So the other day I bought a smartphone. Seemed kind of necessary, seeing as I should probably know how they work and what you can do with them. Anyway, then I spent a fair bit of time combing through the Google Play Store to see what was on offer regarding learning Japanese. The results seem to be split into three camps; very very serious ‘learn everything now’ apps, learn kanji apps (mostly flashcard type things, and/or quizlike) and ‘how to speak tourist phrases’.
There was only one app I could find that was remotely gamelike, and in terms of graphic design it lacks quite severely. It is also lacking in terms of game design and rather just reads like a slightly more interesting quiz. Things get slightly more gamelike when it comes to teaching hiragana or katakana but they’re still iffy quality.
I played Kanji Senpai for a while which was helpful because it forced me to remember my hirgana and katakana skills (which are ridiculously rusty) but I found that it had no breaks – I just kept going because I was waiting for a ‘level completion’ or something and ended up ‘learning’ 30-odd kanji/words. That wasn’t too bad, because I already knew over half of them, but it is way too much for learning from scratch and you would never remember them all.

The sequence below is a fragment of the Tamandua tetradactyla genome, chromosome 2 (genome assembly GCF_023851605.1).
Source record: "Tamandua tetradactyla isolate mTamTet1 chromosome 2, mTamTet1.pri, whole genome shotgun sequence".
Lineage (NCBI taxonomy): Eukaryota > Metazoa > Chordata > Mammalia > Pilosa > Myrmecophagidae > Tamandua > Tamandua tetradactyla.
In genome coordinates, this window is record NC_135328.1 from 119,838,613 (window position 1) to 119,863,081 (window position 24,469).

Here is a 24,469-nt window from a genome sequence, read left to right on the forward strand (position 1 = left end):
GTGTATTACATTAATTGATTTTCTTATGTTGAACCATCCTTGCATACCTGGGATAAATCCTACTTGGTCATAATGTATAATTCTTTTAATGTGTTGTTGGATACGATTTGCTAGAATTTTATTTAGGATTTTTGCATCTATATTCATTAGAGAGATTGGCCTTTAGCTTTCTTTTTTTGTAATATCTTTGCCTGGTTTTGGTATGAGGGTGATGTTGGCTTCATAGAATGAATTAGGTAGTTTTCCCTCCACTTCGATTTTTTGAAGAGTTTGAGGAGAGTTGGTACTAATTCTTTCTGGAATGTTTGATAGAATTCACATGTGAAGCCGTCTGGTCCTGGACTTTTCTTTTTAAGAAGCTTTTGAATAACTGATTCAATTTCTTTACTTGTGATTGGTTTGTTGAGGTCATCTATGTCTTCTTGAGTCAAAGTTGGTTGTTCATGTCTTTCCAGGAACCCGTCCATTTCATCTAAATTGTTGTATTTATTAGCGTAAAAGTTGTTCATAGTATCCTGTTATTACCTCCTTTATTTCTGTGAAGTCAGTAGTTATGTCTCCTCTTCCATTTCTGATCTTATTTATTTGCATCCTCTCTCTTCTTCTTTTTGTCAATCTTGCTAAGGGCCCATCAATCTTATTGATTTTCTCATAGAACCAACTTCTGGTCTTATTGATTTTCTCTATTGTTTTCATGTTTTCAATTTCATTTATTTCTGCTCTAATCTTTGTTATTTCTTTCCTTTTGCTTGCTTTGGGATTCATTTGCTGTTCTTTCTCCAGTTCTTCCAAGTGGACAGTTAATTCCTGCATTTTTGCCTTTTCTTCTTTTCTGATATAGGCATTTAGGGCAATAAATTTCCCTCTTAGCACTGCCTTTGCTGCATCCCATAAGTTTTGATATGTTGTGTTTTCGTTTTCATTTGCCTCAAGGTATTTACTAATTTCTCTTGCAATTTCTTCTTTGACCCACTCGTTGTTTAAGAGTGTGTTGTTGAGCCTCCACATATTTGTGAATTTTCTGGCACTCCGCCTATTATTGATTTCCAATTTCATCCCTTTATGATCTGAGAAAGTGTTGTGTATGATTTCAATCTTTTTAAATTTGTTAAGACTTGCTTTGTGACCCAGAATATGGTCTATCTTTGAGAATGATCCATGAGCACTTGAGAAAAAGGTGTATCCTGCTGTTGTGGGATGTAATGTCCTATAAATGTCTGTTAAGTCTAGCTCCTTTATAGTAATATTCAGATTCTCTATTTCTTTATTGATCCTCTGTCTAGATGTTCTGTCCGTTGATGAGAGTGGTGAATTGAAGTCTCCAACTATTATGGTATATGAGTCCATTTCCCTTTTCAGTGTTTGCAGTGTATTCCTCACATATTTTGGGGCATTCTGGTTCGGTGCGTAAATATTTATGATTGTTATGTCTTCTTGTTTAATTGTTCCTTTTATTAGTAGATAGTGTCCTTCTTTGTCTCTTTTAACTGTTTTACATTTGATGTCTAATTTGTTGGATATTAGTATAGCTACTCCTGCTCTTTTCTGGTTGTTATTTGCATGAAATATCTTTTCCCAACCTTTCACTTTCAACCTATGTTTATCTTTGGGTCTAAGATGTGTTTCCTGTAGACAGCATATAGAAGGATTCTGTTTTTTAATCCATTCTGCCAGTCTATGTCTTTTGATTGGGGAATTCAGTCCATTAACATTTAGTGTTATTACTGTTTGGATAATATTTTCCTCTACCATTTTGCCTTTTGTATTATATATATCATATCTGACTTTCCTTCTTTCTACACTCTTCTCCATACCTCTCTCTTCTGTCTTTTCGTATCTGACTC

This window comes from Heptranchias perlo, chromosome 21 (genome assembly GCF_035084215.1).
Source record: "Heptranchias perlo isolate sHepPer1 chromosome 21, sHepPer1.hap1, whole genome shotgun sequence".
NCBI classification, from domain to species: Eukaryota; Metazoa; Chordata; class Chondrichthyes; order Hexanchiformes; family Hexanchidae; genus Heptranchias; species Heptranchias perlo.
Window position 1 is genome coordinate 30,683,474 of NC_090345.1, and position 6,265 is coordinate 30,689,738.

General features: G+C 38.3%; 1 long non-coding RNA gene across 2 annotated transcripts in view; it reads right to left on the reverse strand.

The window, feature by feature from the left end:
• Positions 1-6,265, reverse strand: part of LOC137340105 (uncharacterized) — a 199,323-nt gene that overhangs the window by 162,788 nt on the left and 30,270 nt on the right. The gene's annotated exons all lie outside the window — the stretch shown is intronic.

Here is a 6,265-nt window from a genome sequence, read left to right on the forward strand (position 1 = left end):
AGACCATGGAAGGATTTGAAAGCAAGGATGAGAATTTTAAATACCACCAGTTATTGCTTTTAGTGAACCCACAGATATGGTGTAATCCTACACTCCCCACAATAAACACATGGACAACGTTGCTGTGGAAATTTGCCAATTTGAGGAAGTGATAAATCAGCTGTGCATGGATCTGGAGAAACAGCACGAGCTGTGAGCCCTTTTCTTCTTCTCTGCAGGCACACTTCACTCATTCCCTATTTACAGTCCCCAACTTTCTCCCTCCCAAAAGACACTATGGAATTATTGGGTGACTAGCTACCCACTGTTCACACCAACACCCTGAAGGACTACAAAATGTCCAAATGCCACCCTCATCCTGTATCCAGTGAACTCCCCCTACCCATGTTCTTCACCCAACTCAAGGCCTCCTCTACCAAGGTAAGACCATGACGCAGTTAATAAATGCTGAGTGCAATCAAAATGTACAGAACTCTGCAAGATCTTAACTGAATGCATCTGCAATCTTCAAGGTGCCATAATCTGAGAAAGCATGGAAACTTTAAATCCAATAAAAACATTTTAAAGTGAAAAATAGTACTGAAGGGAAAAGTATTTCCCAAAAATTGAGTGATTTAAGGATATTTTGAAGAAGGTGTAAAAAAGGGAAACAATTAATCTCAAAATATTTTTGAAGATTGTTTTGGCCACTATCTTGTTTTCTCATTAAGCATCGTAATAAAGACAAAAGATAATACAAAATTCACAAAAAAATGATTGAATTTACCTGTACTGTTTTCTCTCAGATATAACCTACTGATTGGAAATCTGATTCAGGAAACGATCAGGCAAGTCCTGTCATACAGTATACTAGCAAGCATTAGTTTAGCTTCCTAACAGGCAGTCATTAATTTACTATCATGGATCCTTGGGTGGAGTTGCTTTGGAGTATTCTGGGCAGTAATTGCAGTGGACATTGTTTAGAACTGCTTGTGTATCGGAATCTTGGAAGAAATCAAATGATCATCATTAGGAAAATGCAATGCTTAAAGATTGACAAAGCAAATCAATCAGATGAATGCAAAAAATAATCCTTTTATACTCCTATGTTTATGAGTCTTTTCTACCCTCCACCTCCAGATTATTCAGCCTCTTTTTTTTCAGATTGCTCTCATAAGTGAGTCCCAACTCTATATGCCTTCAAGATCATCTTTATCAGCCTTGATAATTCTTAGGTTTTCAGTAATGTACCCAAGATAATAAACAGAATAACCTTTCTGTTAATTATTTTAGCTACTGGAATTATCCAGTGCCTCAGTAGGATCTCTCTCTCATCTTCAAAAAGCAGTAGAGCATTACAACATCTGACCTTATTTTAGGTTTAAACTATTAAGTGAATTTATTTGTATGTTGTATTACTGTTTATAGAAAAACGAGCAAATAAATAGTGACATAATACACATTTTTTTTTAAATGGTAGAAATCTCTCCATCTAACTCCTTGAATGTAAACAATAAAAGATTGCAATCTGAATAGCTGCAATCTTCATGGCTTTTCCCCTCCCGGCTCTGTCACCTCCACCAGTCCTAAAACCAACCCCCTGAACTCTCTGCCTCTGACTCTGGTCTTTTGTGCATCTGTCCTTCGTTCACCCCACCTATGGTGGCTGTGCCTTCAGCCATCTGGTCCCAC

What I did notice was that in comments on these apps what people wanted was to learn all of what they needed about the kanji from a single app – which is fair enough. Off the top of my head, these are the things you could be taught in relation to kanji, thinking also about what I need to teach through my game:
– the kanji itself
– how it is pronounced (hiragana/romaji) written
– how it is pronounced – spoken
– what it means in English
– stroke order (i.e. how to write) -this I don’t think is important. Writing out kanji over and over again -is- a good way to recall it later, but learning the number of strokes and the order in which to write them seems unnecessarily difficult for a generation who is more likely to type than handwrite in their non-native language, and even more likely to read than write.
– onyomi and kunyomi (multiple pronunciations)
– common words using this kanji
I think that’s the basics. Within my game the first level – the learn level – will confront the kanji, its onyomi pronunciation (both visually and aurally) and its English translation (in the form of a symbol). I have decided that a variation of ‘the bubble game’ is best for this for various reasons, which we’ll go into later so I have a clean copy of them to refer back to.
The second level – revision of sorts – should, if possible, introduce common words and multiple pronunciations. This may have to be more serious and less gamelike, which I’m trying to avoid but considering that the audience does want to learn so long as it has some engaging features gamification is not completely off the mark.